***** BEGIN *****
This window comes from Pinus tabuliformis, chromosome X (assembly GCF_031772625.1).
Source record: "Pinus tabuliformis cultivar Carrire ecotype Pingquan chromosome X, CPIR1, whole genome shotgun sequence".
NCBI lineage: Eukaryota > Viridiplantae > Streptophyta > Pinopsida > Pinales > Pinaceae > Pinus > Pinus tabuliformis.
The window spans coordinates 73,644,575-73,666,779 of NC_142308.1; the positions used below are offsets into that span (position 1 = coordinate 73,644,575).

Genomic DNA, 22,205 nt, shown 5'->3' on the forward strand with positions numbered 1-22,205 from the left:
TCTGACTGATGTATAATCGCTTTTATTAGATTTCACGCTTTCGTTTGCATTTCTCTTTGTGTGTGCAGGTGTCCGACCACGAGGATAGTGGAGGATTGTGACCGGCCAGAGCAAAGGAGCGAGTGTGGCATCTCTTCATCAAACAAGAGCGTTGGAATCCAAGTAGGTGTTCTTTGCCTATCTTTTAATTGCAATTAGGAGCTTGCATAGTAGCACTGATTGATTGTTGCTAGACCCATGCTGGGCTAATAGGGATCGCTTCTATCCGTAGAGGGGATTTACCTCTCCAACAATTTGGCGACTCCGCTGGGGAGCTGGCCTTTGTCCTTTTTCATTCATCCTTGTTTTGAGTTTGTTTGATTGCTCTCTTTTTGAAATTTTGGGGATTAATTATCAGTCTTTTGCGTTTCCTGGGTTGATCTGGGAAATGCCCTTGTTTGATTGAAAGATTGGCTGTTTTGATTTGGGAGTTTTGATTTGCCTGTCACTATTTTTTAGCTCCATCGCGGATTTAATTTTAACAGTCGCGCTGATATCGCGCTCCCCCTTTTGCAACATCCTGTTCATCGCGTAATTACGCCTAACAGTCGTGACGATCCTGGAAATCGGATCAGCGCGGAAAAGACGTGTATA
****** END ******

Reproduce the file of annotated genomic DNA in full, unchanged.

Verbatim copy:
This window comes from Pinus tabuliformis, chromosome X (assembly GCF_031772625.1).
Source record: "Pinus tabuliformis cultivar Carrire ecotype Pingquan chromosome X, CPIR1, whole genome shotgun sequence".
NCBI lineage: Eukaryota > Viridiplantae > Streptophyta > Pinopsida > Pinales > Pinaceae > Pinus > Pinus tabuliformis.
The window spans coordinates 73,644,575-73,666,779 of NC_142308.1; the positions used below are offsets into that span (position 1 = coordinate 73,644,575).

Genomic DNA, 22,205 nt, shown 5'->3' on the forward strand with positions numbered 1-22,205 from the left:
TCTGACTGATGTATAATCGCTTTTATTAGATTTCACGCTTTCGTTTGCATTTCTCTTTGTGTGTGCAGGTGTCCGACCACGAGGATAGTGGAGGATTGTGACCGGCCAGAGCAAAGGAGCGAGTGTGGCATCTCTTCATCAAACAAGAGCGTTGGAATCCAAGTAGGTGTTCTTTGCCTATCTTTTAATTGCAATTAGGAGCTTGCATAGTAGCACTGATTGATTGTTGCTAGACCCATGCTGGGCTAATAGGGATCGCTTCTATCCGTAGAGGGGATTTACCTCTCCAACAATTTGGCGACTCCGCTGGGGAGCTGGCCTTTGTCCTTTTTCATTCATCCTTGTTTTGAGTTTGTTTGATTGCTCTCTTTTTGAAATTTTGGGGATTAATTATCAGTCTTTTGCGTTTCCTGGGTTGATCTGGGAAATGCCCTTGTTTGATTGAAAGATTGGCTGTTTTGATTTGGGAGTTTTGATTTGCCTGTCACTATTTTTTAGCTCCATCGCGGATTTAATTTTAACAGTCGCGCTGATATCGCGCTCCCCCTTTTGCAACATCCTGTTCATCGCGTAATTACGCCTAACAGTCGTGACGATCCTGGAAATCGGATCAGCGCGGAAAAGACGTGTATA